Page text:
Evidence based, trauma informed, mindful and compassion focussed.
It's good to know your TLA's *
*Three Letter Acronyms.
Here are some you may know, and what they mean.
Trauma Informed Practice
Trauma Informed Practice means that we:
Are committed to the 5 principles
Emphasise physical and social safety for all
Understand the role and impacts of trauma, complex trauma and developmental trauma
Apply this understanding to how supports are designed to minimise re-traumatisation
Affirm skills, strengths and abilities and build on these
Recognise the importance of respect, hope and the healing power of connection
It is the way in which therapy is provided that is trauma informed.
Cognitive Behaviour Therapy – Embracing Change
CBT holds that the way we think about the world influences how we feel and how we behave. CBT focuses upon changing the unhelpful or negative thoughts, attitudes and beliefs. Lifestyle changes may also be implemented. The process of change is central to CBT. CBT recognises that the body and mind are connected. It is a short term therapy that will provide you with a variety of strategies and tools for managing and responding in different situations.
Acceptance and Commitment Therapy (ACT)
The essential component of ACT is letting go of the struggle to control unwanted thoughts and feelings, being mindfully aware of the present moment, and committing to a course of action that is consistent with what you value most in life. ACT asks you to explore what living a life of vitality would mean and helps you to move forward in that direction. It is an effective treatment for a wide range of emotional and psychological issues including anxiety, depression, stress, and substance abuse. ACT is also a wonderful approach to couples therapy, and many aspects of ACT are used in helping people to overcome eating problems and body image issues.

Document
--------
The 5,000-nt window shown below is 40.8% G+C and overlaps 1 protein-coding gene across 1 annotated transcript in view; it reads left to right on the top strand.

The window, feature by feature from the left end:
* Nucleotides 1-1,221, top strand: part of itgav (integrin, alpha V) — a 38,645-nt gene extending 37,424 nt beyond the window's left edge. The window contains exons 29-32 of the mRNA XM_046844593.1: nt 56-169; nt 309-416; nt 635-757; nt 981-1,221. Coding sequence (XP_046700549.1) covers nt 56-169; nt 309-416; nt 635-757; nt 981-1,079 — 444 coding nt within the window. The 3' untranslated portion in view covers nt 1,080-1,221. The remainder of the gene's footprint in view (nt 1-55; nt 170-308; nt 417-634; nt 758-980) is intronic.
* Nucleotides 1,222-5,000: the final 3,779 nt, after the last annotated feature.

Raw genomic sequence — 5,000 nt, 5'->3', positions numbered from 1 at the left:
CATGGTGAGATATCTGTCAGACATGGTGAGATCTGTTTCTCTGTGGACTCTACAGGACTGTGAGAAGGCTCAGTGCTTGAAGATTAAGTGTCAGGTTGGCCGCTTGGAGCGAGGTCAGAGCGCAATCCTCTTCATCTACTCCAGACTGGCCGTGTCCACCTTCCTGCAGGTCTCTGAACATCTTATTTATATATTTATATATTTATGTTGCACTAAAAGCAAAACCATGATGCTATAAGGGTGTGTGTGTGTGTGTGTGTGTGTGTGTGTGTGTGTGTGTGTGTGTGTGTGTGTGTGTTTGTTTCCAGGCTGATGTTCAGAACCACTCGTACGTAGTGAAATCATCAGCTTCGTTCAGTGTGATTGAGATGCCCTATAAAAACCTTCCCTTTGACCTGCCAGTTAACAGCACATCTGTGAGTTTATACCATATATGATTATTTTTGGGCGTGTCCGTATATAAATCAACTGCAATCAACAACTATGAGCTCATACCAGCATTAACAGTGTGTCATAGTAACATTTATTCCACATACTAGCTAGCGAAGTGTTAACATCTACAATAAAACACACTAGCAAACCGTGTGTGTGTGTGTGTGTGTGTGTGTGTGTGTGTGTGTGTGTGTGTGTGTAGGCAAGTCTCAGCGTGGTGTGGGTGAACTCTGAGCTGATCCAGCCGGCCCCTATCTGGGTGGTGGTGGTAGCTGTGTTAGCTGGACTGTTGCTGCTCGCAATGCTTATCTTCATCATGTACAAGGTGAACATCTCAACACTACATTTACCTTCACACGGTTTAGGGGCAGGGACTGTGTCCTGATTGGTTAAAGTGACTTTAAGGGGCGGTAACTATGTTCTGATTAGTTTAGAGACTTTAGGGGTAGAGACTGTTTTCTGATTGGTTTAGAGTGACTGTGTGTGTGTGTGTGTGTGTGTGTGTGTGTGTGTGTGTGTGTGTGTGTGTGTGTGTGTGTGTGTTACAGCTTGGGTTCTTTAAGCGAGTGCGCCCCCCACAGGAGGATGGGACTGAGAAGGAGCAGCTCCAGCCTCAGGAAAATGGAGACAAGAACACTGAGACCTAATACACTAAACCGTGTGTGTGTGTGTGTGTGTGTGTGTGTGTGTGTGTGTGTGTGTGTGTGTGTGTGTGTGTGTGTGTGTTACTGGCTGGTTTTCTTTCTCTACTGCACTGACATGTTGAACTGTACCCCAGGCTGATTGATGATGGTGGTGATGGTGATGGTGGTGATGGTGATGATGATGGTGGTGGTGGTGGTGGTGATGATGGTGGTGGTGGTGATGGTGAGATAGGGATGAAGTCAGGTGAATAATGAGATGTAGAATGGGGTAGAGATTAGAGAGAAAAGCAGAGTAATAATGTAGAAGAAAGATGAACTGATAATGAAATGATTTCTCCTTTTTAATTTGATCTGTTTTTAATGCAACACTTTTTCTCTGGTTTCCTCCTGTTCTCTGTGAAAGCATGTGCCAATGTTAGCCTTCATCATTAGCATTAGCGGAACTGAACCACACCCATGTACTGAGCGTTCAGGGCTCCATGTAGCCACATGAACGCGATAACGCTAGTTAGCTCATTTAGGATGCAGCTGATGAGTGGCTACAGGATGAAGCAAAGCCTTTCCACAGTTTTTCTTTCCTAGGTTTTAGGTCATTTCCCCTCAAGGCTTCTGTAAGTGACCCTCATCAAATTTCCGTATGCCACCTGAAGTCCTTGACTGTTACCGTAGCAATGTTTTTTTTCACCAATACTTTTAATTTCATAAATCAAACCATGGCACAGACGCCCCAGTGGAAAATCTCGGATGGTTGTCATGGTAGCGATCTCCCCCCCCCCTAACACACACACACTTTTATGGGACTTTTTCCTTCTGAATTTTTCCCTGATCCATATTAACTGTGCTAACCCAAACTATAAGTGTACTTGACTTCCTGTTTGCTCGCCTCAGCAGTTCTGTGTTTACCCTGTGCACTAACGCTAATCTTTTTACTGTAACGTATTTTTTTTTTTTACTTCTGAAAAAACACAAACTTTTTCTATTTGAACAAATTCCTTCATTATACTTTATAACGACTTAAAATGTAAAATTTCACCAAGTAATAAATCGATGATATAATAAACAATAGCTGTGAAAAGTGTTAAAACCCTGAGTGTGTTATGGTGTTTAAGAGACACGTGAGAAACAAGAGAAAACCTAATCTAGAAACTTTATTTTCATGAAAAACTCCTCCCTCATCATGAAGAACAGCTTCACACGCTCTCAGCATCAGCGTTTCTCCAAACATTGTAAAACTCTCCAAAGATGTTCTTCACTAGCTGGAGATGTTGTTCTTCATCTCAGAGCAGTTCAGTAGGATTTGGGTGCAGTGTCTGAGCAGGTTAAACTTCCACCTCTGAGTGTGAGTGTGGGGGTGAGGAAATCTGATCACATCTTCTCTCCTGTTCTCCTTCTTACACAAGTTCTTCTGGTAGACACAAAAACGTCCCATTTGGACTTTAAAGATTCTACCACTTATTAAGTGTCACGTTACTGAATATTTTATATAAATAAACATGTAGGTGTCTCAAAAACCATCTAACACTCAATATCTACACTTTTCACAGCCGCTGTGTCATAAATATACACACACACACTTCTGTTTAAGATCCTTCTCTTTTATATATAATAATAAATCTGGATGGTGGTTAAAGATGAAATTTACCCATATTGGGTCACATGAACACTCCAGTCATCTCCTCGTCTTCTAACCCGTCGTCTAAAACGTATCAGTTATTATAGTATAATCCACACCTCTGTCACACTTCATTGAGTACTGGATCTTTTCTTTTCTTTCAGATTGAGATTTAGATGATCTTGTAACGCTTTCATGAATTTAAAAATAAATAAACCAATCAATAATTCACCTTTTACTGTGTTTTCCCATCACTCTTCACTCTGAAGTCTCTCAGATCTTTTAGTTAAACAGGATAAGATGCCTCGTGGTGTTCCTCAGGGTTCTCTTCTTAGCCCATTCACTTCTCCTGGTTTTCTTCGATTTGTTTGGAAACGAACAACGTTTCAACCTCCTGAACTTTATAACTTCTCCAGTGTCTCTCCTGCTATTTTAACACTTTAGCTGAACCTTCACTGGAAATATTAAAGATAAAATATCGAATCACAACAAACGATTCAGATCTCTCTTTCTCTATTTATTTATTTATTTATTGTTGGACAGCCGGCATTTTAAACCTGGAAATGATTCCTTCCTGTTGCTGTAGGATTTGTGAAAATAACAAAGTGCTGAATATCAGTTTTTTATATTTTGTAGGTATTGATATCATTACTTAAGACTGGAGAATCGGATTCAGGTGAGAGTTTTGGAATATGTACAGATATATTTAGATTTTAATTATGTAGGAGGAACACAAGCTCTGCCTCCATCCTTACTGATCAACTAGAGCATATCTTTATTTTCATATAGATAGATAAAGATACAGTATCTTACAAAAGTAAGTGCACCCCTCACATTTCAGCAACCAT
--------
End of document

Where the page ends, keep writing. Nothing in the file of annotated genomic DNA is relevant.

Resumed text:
The essential component of ACT is letting go of the struggle to control unwanted thoughts and feelings, being mindfully aware of the present moment, and committing to a course of action that is consistent with what you value most in life.
Dialectical Behaviour Therapy (DBT) – Wise Mind
DBT is influenced by a philosophical perspective of dialectics – that is, that two opposing views can both be true. It promotes a both, or “AND” approach, rather than an “EITHER” approach to reduce the all or nothing thinking. DBT focusses on developing 4 core skills to regulate emotions, tolerate distress and negative emotions, be mindful and present in the given moment and communicate and interact with others effectively. The dialectic at the heart of DBT is acceptance and change.
Research shows that DBT is successful in treating depression, bulimia, binge-eating, bipolar disorder, post traumatic stress disorder and substance abuse. It is also an appropriate model for working with survivors of childhood abuse.
Mindfulness Based Cognitive Therapy (MBCT)
MBCT combines cognitive behaviour therapy techniques with meditative and mindfulness practices and is based on John Kabat-Zinn’s Mindfulness Based Stress Reduction Program . It was originally designed to help individuals with recurrent bouts of depression to prevent relapse. MBCT helps us discover our vulnerabilities and emphasises an increase in awareness of our thoughts and feelings. MBCT helps us to develop a new relationship with our thoughts and feelings, to live a life worth living with compassion and warmth.